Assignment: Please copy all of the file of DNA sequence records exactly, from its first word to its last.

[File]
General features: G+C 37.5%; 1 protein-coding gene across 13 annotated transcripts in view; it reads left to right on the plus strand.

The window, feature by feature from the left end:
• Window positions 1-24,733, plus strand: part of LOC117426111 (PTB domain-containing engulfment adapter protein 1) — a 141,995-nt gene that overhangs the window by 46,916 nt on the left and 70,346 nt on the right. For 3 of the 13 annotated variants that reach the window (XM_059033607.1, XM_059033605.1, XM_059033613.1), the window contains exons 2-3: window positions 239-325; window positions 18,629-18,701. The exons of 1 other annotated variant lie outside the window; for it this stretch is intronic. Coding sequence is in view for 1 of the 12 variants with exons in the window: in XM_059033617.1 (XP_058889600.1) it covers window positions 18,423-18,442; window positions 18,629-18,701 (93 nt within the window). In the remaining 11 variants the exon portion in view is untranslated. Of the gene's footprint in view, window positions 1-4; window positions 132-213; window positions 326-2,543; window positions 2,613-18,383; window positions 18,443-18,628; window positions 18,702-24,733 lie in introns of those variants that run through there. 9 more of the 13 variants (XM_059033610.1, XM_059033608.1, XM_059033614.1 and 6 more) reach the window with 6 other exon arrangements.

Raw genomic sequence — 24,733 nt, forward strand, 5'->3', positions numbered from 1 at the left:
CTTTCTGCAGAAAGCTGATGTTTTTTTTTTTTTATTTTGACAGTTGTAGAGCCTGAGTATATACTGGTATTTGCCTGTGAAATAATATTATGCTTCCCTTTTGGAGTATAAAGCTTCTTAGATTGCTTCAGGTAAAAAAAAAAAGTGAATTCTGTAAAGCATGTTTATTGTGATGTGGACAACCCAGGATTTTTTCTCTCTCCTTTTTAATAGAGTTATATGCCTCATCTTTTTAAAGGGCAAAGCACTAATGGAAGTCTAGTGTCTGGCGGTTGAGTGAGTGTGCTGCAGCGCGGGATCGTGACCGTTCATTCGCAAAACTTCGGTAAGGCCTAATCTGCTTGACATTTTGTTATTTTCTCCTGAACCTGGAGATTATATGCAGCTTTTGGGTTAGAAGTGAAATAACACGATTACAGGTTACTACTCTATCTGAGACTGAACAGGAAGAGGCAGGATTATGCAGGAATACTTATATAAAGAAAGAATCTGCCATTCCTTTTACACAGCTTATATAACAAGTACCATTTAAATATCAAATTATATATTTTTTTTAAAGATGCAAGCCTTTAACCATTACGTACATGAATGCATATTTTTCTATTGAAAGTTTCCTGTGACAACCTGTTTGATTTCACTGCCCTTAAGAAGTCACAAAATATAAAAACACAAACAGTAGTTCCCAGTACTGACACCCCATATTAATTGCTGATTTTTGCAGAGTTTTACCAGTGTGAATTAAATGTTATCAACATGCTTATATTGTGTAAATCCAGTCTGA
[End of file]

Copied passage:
General features: G+C 37.5%; 1 protein-coding gene across 13 annotated transcripts in view; it reads left to right on the plus strand.

The window, feature by feature from the left end:
• Window positions 1-24,733, plus strand: part of LOC117426111 (PTB domain-containing engulfment adapter protein 1) — a 141,995-nt gene that overhangs the window by 46,916 nt on the left and 70,346 nt on the right. For 3 of the 13 annotated variants that reach the window (XM_059033607.1, XM_059033605.1, XM_059033613.1), the window contains exons 2-3: window positions 239-325; window positions 18,629-18,701. The exons of 1 other annotated variant lie outside the window; for it this stretch is intronic. Coding sequence is in view for 1 of the 12 variants with exons in the window: in XM_059033617.1 (XP_058889600.1) it covers window positions 18,423-18,442; window positions 18,629-18,701 (93 nt within the window). In the remaining 11 variants the exon portion in view is untranslated. Of the gene's footprint in view, window positions 1-4; window positions 132-213; window positions 326-2,543; window positions 2,613-18,383; window positions 18,443-18,628; window positions 18,702-24,733 lie in introns of those variants that run through there. 9 more of the 13 variants (XM_059033610.1, XM_059033608.1, XM_059033614.1 and 6 more) reach the window with 6 other exon arrangements.

Raw genomic sequence — 24,733 nt, forward strand, 5'->3', positions numbered from 1 at the left:
CTTTCTGCAGAAAGCTGATGTTTTTTTTTTTTTATTTTGACAGTTGTAGAGCCTGAGTATATACTGGTATTTGCCTGTGAAATAATATTATGCTTCCCTTTTGGAGTATAAAGCTTCTTAGATTGCTTCAGGTAAAAAAAAAAAGTGAATTCTGTAAAGCATGTTTATTGTGATGTGGACAACCCAGGATTTTTTCTCTCTCCTTTTTAATAGAGTTATATGCCTCATCTTTTTAAAGGGCAAAGCACTAATGGAAGTCTAGTGTCTGGCGGTTGAGTGAGTGTGCTGCAGCGCGGGATCGTGACCGTTCATTCGCAAAACTTCGGTAAGGCCTAATCTGCTTGACATTTTGTTATTTTCTCCTGAACCTGGAGATTATATGCAGCTTTTGGGTTAGAAGTGAAATAACACGATTACAGGTTACTACTCTATCTGAGACTGAACAGGAAGAGGCAGGATTATGCAGGAATACTTATATAAAGAAAGAATCTGCCATTCCTTTTACACAGCTTATATAACAAGTACCATTTAAATATCAAATTATATATTTTTTTTAAAGATGCAAGCCTTTAACCATTACGTACATGAATGCATATTTTTCTATTGAAAGTTTCCTGTGACAACCTGTTTGATTTCACTGCCCTTAAGAAGTCACAAAATATAAAAACACAAACAGTAGTTCCCAGTACTGACACCCCATATTAATTGCTGATTTTTGCAGAGTTTTACCAGTGTGAATTAAATGTTATCAACATGCTTATATTGTGTAAATCCAGTCTGA